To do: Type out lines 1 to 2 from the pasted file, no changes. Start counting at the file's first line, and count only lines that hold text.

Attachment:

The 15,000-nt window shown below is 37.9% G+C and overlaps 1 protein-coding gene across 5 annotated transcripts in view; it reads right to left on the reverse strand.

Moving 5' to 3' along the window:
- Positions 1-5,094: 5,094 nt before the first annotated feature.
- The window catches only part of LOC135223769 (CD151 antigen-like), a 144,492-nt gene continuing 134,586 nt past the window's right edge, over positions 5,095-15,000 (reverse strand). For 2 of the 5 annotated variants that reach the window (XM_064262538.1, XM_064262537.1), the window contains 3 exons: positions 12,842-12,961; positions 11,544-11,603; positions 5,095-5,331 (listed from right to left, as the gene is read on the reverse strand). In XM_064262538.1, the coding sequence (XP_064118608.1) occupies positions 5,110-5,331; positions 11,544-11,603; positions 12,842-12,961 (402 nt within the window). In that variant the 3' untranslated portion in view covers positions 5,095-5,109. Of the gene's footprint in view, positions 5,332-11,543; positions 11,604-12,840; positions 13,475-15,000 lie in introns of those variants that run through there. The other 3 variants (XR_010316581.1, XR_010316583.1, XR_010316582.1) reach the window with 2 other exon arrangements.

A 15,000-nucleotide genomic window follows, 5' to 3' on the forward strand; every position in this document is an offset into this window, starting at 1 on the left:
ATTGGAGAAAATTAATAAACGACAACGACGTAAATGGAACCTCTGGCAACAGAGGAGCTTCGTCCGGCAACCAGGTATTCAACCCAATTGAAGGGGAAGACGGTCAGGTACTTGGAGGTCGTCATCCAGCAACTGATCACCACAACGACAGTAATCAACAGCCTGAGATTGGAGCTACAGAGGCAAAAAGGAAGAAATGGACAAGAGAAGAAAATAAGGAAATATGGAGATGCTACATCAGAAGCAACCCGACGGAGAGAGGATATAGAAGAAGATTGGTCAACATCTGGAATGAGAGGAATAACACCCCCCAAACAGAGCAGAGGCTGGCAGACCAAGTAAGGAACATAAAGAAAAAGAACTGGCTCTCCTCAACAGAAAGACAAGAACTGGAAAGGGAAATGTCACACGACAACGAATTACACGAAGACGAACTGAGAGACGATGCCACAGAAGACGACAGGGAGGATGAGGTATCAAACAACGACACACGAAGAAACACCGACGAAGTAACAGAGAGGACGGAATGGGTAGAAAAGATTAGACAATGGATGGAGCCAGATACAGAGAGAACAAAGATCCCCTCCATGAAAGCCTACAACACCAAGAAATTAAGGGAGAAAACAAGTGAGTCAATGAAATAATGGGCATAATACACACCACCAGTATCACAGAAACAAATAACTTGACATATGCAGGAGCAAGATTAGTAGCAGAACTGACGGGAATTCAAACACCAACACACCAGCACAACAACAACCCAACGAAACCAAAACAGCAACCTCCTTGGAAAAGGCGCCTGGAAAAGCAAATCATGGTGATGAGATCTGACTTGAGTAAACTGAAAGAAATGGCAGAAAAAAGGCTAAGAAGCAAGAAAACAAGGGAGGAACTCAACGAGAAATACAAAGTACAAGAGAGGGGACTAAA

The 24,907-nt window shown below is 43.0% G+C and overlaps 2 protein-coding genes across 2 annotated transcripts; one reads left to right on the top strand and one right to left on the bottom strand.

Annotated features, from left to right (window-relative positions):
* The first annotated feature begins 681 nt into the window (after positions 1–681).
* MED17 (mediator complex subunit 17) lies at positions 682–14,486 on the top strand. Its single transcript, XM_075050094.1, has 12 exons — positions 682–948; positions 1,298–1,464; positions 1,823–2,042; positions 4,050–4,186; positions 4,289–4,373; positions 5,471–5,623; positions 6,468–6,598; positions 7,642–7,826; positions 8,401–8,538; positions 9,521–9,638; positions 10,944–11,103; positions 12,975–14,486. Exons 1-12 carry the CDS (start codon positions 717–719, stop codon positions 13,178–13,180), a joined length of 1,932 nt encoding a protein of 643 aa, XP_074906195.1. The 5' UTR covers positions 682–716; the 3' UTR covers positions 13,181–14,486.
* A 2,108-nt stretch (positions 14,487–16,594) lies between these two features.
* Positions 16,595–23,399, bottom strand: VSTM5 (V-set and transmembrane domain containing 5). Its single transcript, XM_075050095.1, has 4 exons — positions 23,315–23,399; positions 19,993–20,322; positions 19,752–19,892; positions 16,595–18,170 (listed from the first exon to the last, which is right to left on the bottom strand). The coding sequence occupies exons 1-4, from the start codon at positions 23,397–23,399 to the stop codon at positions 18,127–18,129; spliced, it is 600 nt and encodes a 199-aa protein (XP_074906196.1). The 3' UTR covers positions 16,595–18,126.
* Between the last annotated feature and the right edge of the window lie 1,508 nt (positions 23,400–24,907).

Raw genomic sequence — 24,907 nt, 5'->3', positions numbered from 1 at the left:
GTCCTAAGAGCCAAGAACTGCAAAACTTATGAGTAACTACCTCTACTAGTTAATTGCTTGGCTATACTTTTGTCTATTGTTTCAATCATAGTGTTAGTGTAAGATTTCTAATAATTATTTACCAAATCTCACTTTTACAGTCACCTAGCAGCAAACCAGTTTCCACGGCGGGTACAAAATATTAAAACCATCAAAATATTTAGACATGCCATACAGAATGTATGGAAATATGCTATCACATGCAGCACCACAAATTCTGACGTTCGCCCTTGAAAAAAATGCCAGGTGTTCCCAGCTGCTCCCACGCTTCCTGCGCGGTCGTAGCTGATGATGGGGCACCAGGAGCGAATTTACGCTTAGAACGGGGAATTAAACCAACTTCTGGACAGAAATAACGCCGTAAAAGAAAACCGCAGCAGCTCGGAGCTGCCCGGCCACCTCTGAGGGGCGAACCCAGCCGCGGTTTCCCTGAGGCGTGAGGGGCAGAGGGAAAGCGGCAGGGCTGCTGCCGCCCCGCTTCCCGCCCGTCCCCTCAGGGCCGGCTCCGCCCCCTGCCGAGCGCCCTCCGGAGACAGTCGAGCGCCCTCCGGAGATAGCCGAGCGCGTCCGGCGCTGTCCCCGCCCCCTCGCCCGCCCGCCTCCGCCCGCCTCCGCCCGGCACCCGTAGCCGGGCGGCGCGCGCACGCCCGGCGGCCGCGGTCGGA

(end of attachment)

The 15,000-nt window shown below is 37.9% G+C and overlaps 1 protein-coding gene across 5 annotated transcripts in view; it reads right to left on the reverse strand.

Moving 5' to 3' along the window: